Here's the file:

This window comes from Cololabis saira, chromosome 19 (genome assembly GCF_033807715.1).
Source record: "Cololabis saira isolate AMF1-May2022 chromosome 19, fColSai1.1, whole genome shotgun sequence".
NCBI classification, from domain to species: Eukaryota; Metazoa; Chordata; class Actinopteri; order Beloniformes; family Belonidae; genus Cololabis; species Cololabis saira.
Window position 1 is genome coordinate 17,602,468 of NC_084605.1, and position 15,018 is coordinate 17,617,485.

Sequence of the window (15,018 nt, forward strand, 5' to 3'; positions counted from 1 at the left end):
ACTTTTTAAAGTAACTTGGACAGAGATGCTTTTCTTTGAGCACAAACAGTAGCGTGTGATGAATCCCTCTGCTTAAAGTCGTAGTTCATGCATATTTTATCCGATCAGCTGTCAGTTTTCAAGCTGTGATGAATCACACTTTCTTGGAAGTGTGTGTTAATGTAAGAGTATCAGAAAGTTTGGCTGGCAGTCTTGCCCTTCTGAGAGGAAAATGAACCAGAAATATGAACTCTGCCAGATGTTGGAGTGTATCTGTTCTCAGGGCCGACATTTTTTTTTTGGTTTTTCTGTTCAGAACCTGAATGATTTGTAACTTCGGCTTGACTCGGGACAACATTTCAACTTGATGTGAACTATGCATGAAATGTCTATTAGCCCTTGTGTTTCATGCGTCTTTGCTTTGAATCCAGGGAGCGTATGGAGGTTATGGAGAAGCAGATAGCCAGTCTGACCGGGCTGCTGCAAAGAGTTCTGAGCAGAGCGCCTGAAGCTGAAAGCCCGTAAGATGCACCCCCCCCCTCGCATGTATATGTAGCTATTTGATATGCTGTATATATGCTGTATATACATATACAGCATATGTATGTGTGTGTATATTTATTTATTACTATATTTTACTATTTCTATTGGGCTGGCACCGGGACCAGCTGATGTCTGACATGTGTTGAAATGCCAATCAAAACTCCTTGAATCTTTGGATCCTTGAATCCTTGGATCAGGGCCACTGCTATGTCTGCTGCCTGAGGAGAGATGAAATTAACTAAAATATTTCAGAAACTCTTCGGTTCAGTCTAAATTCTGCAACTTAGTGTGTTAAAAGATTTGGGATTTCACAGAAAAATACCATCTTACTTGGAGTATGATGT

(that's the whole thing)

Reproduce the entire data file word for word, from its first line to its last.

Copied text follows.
This window comes from Cololabis saira, chromosome 19 (genome assembly GCF_033807715.1).
Source record: "Cololabis saira isolate AMF1-May2022 chromosome 19, fColSai1.1, whole genome shotgun sequence".
NCBI classification, from domain to species: Eukaryota; Metazoa; Chordata; class Actinopteri; order Beloniformes; family Belonidae; genus Cololabis; species Cololabis saira.
Window position 1 is genome coordinate 17,602,468 of NC_084605.1, and position 15,018 is coordinate 17,617,485.

Sequence of the window (15,018 nt, forward strand, 5' to 3'; positions counted from 1 at the left end):
ACTTTTTAAAGTAACTTGGACAGAGATGCTTTTCTTTGAGCACAAACAGTAGCGTGTGATGAATCCCTCTGCTTAAAGTCGTAGTTCATGCATATTTTATCCGATCAGCTGTCAGTTTTCAAGCTGTGATGAATCACACTTTCTTGGAAGTGTGTGTTAATGTAAGAGTATCAGAAAGTTTGGCTGGCAGTCTTGCCCTTCTGAGAGGAAAATGAACCAGAAATATGAACTCTGCCAGATGTTGGAGTGTATCTGTTCTCAGGGCCGACATTTTTTTTTTGGTTTTTCTGTTCAGAACCTGAATGATTTGTAACTTCGGCTTGACTCGGGACAACATTTCAACTTGATGTGAACTATGCATGAAATGTCTATTAGCCCTTGTGTTTCATGCGTCTTTGCTTTGAATCCAGGGAGCGTATGGAGGTTATGGAGAAGCAGATAGCCAGTCTGACCGGGCTGCTGCAAAGAGTTCTGAGCAGAGCGCCTGAAGCTGAAAGCCCGTAAGATGCACCCCCCCCCTCGCATGTATATGTAGCTATTTGATATGCTGTATATATGCTGTATATACATATACAGCATATGTATGTGTGTGTATATTTATTTATTACTATATTTTACTATTTCTATTGGGCTGGCACCGGGACCAGCTGATGTCTGACATGTGTTGAAATGCCAATCAAAACTCCTTGAATCTTTGGATCCTTGAATCCTTGGATCAGGGCCACTGCTATGTCTGCTGCCTGAGGAGAGATGAAATTAACTAAAATATTTCAGAAACTCTTCGGTTCAGTCTAAATTCTGCAACTTAGTGTGTTAAAAGATTTGGGATTTCACAGAAAAATACCATCTTACTTGGAGTATGATGT